Victoria House, Bloomsbury Square, London, WC1B 4DA
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23rd April 2019 | 5 min read
In recent years, businesses big and small have become increasingly aware of environmental concerns within the workplace. There’s a greater pressure on companies to limit their impact on the environment, and as a result, there’s been a shift in how industries operate. Organisations including M&S, IKEA and Unilever have all published sustainability plans, and the environmental consultancy market has grown rapidly, both in the UK and globally.
But it’s not enough; the fact is, everyone’s got to take responsibility for their own carbon footprint – both in and out of the office. With that in mind, here’s a guide to going greener in the workplace.
Though we consume less paper than we once did, huge quantities of the stuff are still used in offices around the world. It’s always greener to use no paper at all, so keep documents digital wherever possible. Don’t make any revisions on printed sheets and keep your work stored safely on digital files, rather than in filing cabinets.
Whenever you do need physical copies of your work, make sure you print on both sides and always recycle the paper when you’ve finished. Ideally, your business should be using recycled paper that’s chlorine-free too. Chlorine and its derivatives – common bleaching agents used in the production of paper – release toxins that are harmful to the environment, particularly to aquatic habitats. What’s more, recycled paper uses 60-70% less energy to make than virgin paper.
And whilst we’re on the subject of greener office supplies, staplers – which aren’t reusable and are rarely recycled – don’t cut the mustard. If every UK office worker used one less staple a day, it would save 120 tonnes of steel annually. You won’t need to use a stapler if you’re keeping your documents digital, but if you did need to bind your work, paper clips are a greener option.
Computers eat up energy, even when they’re on standby; set your computer to energy-saving mode and always switch it off when you leave the office. To improve energy efficiency, install a smart power strip (or smart power bar), which monitors and controls circuitry to prevent electronics from wasting power.
During the day, try to work with the lights off in your office, and replace lighting fixtures with energy efficient lightbulbs to conserve energy resources.
Doing this isn’t just better for the environment; exposure to natural light has been linked to improved performance and contentment in the workplace too. One study, which explored the psychological aspects of lighting, found natural light to be the primary concern for 35% of employees. Offices with few windows were shown to negatively impact staff, who reported feeling cooped-up and isolated; they suffered from claustrophobia and even showed signs of depression.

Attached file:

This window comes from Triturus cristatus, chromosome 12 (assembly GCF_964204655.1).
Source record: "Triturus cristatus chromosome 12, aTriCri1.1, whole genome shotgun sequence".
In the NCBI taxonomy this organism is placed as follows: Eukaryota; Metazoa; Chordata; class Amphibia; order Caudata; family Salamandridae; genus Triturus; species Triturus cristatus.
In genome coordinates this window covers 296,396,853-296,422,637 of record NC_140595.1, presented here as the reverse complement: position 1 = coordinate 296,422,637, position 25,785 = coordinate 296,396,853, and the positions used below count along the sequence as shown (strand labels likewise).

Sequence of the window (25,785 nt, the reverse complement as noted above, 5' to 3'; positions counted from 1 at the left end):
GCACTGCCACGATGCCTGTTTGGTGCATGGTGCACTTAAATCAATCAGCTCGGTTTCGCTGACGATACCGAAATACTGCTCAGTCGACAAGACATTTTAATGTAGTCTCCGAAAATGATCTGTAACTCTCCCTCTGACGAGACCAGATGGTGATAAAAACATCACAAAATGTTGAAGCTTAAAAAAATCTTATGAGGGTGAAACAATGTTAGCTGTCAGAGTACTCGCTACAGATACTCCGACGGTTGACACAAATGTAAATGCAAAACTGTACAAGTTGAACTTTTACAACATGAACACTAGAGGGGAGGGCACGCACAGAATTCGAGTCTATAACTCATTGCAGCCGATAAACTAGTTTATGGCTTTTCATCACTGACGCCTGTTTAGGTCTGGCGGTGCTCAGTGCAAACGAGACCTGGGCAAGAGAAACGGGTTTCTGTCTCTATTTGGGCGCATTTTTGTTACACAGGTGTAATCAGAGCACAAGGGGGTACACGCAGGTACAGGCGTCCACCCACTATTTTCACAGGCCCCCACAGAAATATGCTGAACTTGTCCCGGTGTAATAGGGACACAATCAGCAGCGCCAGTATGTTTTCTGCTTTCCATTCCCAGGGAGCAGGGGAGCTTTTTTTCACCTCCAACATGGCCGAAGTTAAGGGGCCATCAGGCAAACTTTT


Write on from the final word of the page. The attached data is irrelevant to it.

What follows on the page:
According to Totaljobs, the average UK employee spends 400 days and £135,800 commuting in their lifetime, travelling a distance of 337,250 miles. But transport is responsible for over a quarter of the UK’s emissions, making it one of the country’s biggest polluters.
By carpooling, biking, walking or using public transport, you’ll be reducing the impact your commute has on the environment. Find out whether your employer participates in any initiatives like the Cycle to Work Scheme, which allows employees to save 25-39% on a bike and accessories. And if you’re able to work from home, do so whenever you can; you’ll be saving the planet and getting the chance to work in your pyjamas – it’s a win-win situation!
The UK produces almost 4 million tonnes of plastic waste every year, according to trade organisation Plastics Europe. Fast food outlets, no matter how healthy they are, tend to serve food in single-use plastic packaging. But last year, the Local Government Association revealed that only one third of the UK’s plastic food packaging is recycled; the rest ends up in landfill.
Wave goodbye to packaging waste by bringing your lunch from home and using a refillable water bottle. It isn’t just better for the planet; you’ll save money and make healthier food choices too. Whenever you can’t take lunch to work with you, eating in can reduce waste; if you do need food to go, check that it comes in recyclable packaging. And if you’re an employer, stock the staff kitchen with reusable plates, cups and cutlery, so that people don’t need to use disposable utensils.
Speak to your colleagues about sustainability and share these tips. By rallying the troops, you’ll raise awareness and accomplish more. Together, you could start a ‘green team’ in your office, examining sustainability within your office and educating fellow employees on environmental issues.
Find out whether your workplace has a sustainability policy and see what this looks like; if improvements can be made, speak to your boss about implementing these changes. Encourage your employer to calculate the company’s carbon footprint; direct them to the business carbon footprint calculator to get started.
Whether you work as a freelancer – either at home or in a co-working space – or are located in a corporate office, eco-consciousness should encompass every aspect of your life. With these tips, you’ll be working towards a brighter future for you and for your family; for your employer and fellow employees; and of course, for the planet.
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